The Dubai government-owned carrier’s decision is the strongest sign yet that new measures imposed on US-bound travellers from the Mideast could be taking a financial toll on fast-growing Gulf carriers that have expanded rapidly in the US.
Dubai was one of 10 cities in Muslim-majority countries affected by a ban on laptops and other personal electronics in carry-on luggage aboard US-bound flights.
Emirates’ hub at Dubai International Airport, the world’s third-busiest, is also a major transit point for travellers who were affected by President Donald Trump’s executive orders temporarily halting entry to citizens of six countries.
The latest travel ban suspended new visas for people from Iran, Libya, Somalia, Sudan, Syria and Yemen, and froze the nation’s refugee program. Like an earlier ban that also included Iraqi citizens, it has been blocked from taking effect by the courts.
Emirates said the flight reductions will affect five of its 12 US destinations, with the first cutbacks starting next month.
“The recent actions taken by the US government relating to the issuance of entry visas, heightened security vetting, and restrictions on electronic devices in aircraft cabins, have had a direct impact on consumer interest and demand for air travel into the US,” the carrier said in a statement.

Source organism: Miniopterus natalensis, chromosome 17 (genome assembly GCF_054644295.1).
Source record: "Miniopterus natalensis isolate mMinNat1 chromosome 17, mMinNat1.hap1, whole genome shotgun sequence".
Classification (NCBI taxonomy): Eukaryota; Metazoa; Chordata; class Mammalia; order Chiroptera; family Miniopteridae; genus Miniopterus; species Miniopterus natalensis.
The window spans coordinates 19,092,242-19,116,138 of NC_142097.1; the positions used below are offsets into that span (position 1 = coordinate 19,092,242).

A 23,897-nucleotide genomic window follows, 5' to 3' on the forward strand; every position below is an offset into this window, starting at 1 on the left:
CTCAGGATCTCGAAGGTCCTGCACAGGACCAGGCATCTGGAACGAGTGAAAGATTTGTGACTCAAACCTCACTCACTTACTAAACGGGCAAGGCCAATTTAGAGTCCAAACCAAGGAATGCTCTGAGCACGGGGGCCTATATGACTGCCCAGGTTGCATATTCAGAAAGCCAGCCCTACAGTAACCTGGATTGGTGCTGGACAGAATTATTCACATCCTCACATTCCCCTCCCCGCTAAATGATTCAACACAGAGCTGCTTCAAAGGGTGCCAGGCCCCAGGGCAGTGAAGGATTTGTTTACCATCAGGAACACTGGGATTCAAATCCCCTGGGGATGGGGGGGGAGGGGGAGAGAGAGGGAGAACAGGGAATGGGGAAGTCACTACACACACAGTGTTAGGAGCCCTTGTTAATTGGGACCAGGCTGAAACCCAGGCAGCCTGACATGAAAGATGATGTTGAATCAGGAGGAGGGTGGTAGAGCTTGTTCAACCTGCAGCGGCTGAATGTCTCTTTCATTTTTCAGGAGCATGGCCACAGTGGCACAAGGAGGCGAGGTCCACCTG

Emirates does not provide financial data for its US operations or individual routes, but said it had seen “healthy growth and performance” there until the start of the year.
Since Trump has been in office, however, there has been what it called “a significant deterioration in the booking profiles on all our US routes, across all travel segments”.
Robert Mann, an aviation consultant in Port Washington, New York, said business travel between the US and the Middle East has clearly been hurt by the ban on gadgets, while the attempted visa bans have put a damper on leisure travel from the countries targeted.
“Neither factor is a good thing for the Middle Eastern carriers who are primarily affected,” he said.
The US travel industry, already fretting that the ban on travellers from a number of Muslim-majority nations is affecting foreign travel generally to the United States, expressed fresh concern after Emirates’ announcement.
“The aftermath of 9/11 taught us that we can’t take either global understanding or US market share for granted,” said Jonathan Grella, executive vice president the US Travel Association. “Every limiting security message needs to be offset by a sincere welcome to legitimate, lawful travellers.”
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